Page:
Suzanne Kelly, Chair of campaigning group ‘Democracy Watch’ called upon UK and EU regulatory agencies to investigate details of the proposed City Garden Project today. Citing both past invoices paid by the public worth hundreds of thousands of pounds and the revelation that leading businessmen plan to add £15 million towards the project’s estimated £140 million costs may have conflict of interest issues. The project is subject to a vote of the Full Aberdeen City Council on Wednesday 22 August.
The subject has been voted down in a previous consultation, but narrowly passed a non-binding referendum exercise.
Labour promised that it came to power it would end the scheme; Labour duly gained a majority in the May elections
In correspondence today to regulatory entities and leading political figures, Kelly writes:-
“I would ask for an investigation into the situation in Aberdeen concerning the potential development of Union Terrace Gardens with regard to procurement issues and potential conflict of interests.
“I am not a legal professional, but it certainly seems to me that people who have or had influential posts on publicly-funded quangos might have used their roles to further their own interests – this should be investigated before any moves to proceed with the ‘City Garden Project’ are approved. The entire situation needs to be looked at in detail.
“Stewart Milne and Tom Smith have been actively pushing this scheme via their memberships and positions of influence in the publicly-funded Aberdeen City and Shire Economic Future quango, ACSEF. Milne owns the ‘Triple Kirks’ site next to the proposed area of development. His land at present would be hard to develop or even access. If the development of UTG goes ahead, the Triple Kirks area could only increase in value; this is obvious.
“Milne would therefore likely stand to gain financially. How he has been permitted to act within his ACSEF role to further a scheme which seems set to enrich him – largely at the taxpayer’s cost – should be investigated. I did ask ACSEF to comment and they replied it was a matter for his conscience. When millions of pounds of public money and common good land are at stake, this is not nearly good enough.
“Tom Smith likewise has used his position in ACSEF to further the plan to build a ‘granite web’ over the gardens. He and Colin Crosby were the original directors of an entity set up named Aberdeen City Gardens Trust. The Trust would apparently wind up managing the garden development and be in a position to handle millions of pounds – yet Smith has been allowed to pursue a role in ACSEF which directly impacts on his ACGT entity.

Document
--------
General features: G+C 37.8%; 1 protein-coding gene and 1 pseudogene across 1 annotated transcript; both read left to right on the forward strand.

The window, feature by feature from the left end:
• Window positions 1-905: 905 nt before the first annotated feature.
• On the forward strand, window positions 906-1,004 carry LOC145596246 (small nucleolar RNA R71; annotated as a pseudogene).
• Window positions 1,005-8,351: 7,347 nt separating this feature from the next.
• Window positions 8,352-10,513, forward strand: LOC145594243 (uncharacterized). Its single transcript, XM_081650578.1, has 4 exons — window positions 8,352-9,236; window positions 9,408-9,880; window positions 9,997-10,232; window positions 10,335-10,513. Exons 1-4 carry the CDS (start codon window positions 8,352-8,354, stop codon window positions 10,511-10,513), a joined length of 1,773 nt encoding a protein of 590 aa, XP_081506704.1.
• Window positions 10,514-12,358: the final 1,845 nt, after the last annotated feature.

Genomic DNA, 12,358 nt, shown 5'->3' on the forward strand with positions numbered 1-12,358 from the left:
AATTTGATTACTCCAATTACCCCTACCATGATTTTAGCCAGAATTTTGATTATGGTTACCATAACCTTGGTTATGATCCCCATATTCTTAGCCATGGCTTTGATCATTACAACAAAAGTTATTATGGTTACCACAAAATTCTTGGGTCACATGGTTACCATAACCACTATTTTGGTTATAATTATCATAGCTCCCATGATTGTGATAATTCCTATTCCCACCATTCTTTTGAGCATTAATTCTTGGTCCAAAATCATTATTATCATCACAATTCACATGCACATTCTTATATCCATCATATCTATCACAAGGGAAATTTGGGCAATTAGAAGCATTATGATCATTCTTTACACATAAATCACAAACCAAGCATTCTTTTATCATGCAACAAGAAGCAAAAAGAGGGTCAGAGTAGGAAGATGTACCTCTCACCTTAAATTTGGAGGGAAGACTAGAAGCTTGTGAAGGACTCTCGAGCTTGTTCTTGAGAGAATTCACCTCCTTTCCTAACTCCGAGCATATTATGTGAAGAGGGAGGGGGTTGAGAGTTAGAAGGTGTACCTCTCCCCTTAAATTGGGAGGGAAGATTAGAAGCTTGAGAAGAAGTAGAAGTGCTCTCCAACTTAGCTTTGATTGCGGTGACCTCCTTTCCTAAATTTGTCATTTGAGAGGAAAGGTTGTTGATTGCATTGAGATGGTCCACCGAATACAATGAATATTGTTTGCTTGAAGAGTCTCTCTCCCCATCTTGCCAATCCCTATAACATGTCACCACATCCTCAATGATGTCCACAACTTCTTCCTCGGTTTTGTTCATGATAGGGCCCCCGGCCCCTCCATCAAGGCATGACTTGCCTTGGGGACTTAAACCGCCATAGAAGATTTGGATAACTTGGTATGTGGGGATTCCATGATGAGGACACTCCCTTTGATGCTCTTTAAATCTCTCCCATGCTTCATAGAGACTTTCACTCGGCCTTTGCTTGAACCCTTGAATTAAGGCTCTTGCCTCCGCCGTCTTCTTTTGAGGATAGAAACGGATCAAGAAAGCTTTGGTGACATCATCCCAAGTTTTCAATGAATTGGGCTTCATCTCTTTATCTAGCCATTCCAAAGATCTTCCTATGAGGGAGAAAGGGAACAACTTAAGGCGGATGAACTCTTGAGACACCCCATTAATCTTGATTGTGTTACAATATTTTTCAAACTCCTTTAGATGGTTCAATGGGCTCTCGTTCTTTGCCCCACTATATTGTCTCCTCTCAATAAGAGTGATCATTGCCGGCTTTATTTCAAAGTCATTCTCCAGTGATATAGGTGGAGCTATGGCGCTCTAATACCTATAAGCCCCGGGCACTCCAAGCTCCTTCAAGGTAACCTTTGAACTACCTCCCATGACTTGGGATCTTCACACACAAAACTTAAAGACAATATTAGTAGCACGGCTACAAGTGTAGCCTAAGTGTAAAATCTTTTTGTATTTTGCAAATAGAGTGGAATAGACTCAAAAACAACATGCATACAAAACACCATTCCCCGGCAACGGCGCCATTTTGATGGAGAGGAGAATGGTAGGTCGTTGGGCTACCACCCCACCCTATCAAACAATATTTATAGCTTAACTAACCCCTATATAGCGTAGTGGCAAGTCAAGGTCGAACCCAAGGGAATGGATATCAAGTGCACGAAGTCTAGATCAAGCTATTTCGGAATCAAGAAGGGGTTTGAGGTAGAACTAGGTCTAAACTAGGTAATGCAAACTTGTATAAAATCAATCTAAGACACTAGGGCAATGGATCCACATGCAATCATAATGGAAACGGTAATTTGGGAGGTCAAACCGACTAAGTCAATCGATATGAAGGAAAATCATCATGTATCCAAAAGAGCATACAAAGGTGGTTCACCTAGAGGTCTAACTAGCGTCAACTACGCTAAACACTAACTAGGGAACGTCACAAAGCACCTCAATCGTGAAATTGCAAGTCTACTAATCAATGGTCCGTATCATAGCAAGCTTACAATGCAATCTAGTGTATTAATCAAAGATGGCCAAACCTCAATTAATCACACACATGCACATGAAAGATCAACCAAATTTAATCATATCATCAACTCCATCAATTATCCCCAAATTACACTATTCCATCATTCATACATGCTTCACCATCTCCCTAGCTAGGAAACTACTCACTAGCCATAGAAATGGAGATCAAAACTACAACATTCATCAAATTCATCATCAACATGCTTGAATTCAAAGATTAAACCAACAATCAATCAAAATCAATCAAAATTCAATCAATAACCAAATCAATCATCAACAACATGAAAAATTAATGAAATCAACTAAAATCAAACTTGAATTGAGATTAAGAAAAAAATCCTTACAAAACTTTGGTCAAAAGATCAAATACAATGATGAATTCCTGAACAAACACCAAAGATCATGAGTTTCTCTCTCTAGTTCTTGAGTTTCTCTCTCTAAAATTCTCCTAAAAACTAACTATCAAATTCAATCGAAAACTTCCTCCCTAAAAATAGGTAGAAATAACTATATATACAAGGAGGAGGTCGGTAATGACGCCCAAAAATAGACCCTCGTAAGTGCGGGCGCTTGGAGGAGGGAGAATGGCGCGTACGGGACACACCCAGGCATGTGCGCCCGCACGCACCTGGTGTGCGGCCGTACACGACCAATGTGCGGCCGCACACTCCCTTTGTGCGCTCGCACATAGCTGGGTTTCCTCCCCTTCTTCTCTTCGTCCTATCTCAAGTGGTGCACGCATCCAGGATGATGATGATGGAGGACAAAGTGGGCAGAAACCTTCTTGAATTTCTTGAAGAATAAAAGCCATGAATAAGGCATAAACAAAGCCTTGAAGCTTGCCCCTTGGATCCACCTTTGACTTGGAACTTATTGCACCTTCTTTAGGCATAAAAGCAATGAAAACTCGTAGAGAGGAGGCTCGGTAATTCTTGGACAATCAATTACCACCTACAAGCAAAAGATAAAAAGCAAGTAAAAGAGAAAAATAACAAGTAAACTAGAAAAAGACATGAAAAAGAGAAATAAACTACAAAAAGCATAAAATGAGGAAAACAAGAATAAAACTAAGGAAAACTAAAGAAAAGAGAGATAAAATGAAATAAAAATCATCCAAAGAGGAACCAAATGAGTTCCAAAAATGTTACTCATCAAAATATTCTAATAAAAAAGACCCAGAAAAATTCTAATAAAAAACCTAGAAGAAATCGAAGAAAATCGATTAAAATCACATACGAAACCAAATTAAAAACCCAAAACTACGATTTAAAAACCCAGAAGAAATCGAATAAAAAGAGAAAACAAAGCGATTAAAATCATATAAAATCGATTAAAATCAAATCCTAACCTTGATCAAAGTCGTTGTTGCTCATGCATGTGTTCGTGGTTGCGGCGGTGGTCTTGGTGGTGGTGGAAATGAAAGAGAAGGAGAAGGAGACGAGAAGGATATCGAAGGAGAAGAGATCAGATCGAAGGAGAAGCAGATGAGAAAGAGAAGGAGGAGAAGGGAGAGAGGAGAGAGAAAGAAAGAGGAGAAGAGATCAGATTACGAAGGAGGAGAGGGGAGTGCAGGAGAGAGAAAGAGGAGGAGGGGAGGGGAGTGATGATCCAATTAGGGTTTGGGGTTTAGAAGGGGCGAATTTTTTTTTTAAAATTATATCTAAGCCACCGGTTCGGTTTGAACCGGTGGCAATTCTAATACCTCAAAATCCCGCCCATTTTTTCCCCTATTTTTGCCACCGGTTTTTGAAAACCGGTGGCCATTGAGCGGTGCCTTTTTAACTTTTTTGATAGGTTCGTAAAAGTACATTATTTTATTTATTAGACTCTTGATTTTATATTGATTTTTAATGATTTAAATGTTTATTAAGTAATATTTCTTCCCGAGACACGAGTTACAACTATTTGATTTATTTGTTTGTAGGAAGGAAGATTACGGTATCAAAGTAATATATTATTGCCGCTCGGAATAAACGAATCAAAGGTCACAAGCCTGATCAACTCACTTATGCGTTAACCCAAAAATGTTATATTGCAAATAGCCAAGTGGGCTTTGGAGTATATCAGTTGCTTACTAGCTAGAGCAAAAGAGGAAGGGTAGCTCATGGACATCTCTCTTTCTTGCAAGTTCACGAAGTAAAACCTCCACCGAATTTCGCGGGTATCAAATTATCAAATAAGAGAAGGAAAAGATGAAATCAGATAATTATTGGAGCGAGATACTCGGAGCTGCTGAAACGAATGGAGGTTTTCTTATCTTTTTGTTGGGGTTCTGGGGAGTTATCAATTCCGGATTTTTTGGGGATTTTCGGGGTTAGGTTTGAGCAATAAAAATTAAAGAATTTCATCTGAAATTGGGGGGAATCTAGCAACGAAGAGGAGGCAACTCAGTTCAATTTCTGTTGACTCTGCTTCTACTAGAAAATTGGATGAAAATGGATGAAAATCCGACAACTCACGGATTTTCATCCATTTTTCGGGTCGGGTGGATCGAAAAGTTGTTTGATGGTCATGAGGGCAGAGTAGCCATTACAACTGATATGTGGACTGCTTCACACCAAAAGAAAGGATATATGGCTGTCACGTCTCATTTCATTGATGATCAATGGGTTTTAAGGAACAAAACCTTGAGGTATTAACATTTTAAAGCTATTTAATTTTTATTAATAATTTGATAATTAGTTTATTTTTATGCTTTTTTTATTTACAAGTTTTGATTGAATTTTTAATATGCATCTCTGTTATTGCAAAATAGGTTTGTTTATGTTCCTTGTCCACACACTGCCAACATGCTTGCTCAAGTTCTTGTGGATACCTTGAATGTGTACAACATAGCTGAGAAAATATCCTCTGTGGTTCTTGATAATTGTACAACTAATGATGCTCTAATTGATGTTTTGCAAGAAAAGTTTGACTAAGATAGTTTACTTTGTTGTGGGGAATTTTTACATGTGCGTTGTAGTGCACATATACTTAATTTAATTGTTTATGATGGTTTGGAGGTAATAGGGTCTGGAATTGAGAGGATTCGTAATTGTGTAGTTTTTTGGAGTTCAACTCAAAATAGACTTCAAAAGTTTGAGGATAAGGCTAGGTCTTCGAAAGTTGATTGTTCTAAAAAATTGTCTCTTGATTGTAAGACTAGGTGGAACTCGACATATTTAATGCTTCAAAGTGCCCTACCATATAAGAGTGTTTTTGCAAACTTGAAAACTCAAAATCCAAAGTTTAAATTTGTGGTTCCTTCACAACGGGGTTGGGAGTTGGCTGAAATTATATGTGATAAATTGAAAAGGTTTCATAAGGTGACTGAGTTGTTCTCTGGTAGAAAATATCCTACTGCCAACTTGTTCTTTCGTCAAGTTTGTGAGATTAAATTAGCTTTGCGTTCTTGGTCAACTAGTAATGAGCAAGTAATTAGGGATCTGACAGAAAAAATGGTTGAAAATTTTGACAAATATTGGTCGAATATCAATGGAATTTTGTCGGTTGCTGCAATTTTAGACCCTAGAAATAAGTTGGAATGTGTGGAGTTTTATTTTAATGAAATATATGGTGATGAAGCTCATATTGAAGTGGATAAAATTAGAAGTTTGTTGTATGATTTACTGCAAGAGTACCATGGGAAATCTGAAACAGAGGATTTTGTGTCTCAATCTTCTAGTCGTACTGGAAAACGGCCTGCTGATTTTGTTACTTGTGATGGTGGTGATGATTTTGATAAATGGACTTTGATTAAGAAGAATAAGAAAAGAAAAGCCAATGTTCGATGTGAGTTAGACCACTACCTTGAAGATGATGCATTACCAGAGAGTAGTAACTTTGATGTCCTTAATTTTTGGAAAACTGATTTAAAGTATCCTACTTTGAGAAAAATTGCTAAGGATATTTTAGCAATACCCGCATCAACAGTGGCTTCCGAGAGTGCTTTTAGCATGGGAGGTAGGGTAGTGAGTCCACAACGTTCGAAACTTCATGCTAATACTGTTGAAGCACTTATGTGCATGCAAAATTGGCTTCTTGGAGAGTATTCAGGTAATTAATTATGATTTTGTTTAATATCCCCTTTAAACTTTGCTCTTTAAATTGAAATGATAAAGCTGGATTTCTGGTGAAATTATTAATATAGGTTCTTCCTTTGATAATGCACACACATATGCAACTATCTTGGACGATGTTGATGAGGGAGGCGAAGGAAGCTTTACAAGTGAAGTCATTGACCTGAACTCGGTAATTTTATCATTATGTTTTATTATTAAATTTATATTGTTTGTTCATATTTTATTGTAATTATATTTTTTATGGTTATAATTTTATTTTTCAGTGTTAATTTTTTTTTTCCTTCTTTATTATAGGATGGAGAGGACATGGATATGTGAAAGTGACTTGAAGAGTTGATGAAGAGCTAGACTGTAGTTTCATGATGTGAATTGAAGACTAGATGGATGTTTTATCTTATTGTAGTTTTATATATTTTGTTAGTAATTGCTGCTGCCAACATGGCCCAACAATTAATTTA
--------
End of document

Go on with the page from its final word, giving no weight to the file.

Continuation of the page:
“For reasons unclear to me, this Trust has been granted automatic rights to perform these valuable services without any tender exercise whatsoever being done. I cannot help but think this is against UK and EU procurement policies and laws.
“In the end, we have a situation where common good land, owned by the people of Aberdeen, is being considered for development simply because Sir Ian Wood will ‘give’ the city £50 million towards a building project there. He will not let us use this ‘gift’ on another site (the now vacant St Nicholas House would be one alternative); he will not entertain alternatives of any kind.
“This scheme will take a green park and its 250 year-old trees and turn it into a turfed-over concrete jungle – with an outdoor theatre directly in front of another theatre. The Aberdeen taxpayer is already subsidising two entertainment venues; using public funds to create a third is unacceptable. Wood may call this a ‘gift’’ I would personally call it ‘coercion.’
“I would also ask the relevant regulators to look at the various personnel overlaps between public and private sector groups influencing this scheme – a scheme which will still cost the taxpayer £92 million at current estimate – a scheme which does not yet have a timetable, actual budget or scope.”
Kelly campaigned as chair of ‘Democracy Watch’ in the local referendum, and had this to say:-
“Labour were sceptical over agreeing to a referendum; and having participated in the exercise, I see they were right. There was an unofficial group campaigning for the City Garden Project; and they bombarded the public with literature which I personally found misleading.
“I did try to complain to the Electoral Commission and to Advertising Standards, but neither could intervene in a referendum. There were glossy brochures, newspapers, print and radio advertising placed by this group which far exceeded the value that the official groups were allowed to spend. There were problems with the official material as well; the Green Party’s statement was cut off in the paper brochures for instance.
“But to tell the public that the web would create 6,500 new jobs as this literature did seems highly unlikely. I am told that some of the people behind this ‘unofficial’ group are also members of ACSEF and/or Aberdeen City Gardens Trust – possibly people who stand to gain financially from the project proceeding. This makes the entire referendum exercise a mere ‘he who spends the most wins’ exercise. I would ask the authorities which might look into my other concerns to look into this as well.”
“The vast sums of public money spent on PR, consultants and advertising to push this scheme could have gone on education and community projects. This city does not need to borrow £92 million to turn its green park into a construction zone and a potential ‘trams fiasco.’ This city does need its existing buildings occupied and unused brownfield put back into use. Businesses continue to operate here because of our industry.
“Unnecessary, grandiose building projects detrimental to the environment seem to me designed to enrich the rich at public expense: this scheme must be scrapped and the roles and actions of its powerful supporters examined.”
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